"Terminal three is Kay's, isn't it?" I whispered to Arnie.
"Precisely," said Arnie, beads of sweat standing out on his bald head. "Haven't you got your massive nightclub data base on Controller 4? No devil can resist that kind of temptation, eh?" "You cunning swine," I murmured in admiration. "Heh! Heh! That sort is going to louse up all the other discs though, isn't it ...?"
Arnie's attention was caught by a change in the registers and he immediately hit the control-O buttons. There was a flash, a cloud of smoke came out of the back of the crt, the screen collapsed and Arnie was thrown back over his chair.
I dashed out of Hank's office, along to Kay. She was sitting up shaking her head.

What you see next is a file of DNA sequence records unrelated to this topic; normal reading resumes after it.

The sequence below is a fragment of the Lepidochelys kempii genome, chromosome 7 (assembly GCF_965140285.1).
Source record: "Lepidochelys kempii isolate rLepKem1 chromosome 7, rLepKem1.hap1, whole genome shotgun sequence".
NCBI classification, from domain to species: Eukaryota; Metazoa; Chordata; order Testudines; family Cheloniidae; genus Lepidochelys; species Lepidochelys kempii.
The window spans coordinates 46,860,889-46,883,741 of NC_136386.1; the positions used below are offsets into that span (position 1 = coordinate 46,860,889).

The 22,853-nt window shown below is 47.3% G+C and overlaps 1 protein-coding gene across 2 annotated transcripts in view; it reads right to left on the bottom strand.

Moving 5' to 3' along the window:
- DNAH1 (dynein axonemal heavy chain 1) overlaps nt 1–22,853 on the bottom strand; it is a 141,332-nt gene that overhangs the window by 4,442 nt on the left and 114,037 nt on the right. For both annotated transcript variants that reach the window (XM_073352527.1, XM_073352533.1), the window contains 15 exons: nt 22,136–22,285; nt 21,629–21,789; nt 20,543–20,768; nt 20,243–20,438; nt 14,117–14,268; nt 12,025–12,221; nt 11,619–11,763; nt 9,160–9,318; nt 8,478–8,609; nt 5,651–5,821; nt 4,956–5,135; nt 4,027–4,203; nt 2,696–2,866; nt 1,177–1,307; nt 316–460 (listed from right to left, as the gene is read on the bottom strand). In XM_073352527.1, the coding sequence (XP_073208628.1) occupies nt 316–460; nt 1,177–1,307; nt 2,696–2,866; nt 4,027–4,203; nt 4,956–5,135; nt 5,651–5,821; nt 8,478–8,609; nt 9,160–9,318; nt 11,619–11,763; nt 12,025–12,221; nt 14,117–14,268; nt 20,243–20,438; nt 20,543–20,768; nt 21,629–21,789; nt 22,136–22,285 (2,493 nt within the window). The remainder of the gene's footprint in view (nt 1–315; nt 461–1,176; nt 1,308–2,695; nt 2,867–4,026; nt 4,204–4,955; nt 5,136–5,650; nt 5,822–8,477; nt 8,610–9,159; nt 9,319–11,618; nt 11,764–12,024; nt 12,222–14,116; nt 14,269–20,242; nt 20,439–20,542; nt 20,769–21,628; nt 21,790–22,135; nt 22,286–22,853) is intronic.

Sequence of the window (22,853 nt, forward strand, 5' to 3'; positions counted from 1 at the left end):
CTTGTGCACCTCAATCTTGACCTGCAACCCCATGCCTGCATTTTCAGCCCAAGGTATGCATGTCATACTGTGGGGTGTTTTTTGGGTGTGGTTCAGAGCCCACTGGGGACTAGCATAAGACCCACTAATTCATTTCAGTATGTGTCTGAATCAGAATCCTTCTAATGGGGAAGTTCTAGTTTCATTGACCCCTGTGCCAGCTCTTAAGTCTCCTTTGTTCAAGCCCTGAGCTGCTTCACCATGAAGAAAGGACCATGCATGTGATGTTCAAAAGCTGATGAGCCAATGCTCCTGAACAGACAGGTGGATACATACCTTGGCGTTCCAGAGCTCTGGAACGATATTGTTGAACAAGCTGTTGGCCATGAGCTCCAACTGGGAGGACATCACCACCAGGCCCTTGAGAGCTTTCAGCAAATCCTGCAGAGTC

"Oh dear!" she said. "Oh my! Good old Arnie! But he was only just in time. Another millisecond and I would have been out on a disc dump! Ugh!"
"What happened to Shriek?" I asked, rubbing the back of her neck (this was not strictly necessary, but I couldn't resist it).
"Well it was either him or me ..." she replied. Then she suddenly stood up, wobbling unsteadily on her feet. A light shone in her eyes and she made for the door.
"Hey!" I said, "Take it easy, Kay, you're," but she was gone, off down the corridor in the direction of the machine room.
When I caught up with her she was striding across to the cpu. She flung her arms around the cabinet in a warm embrace and placed a long sensuous kiss on  it. I looked on, amazed.
She turned away, her face glowing. "BBOP was such a wonderful lover," she said simply.
Disc Controller 4 had vanished.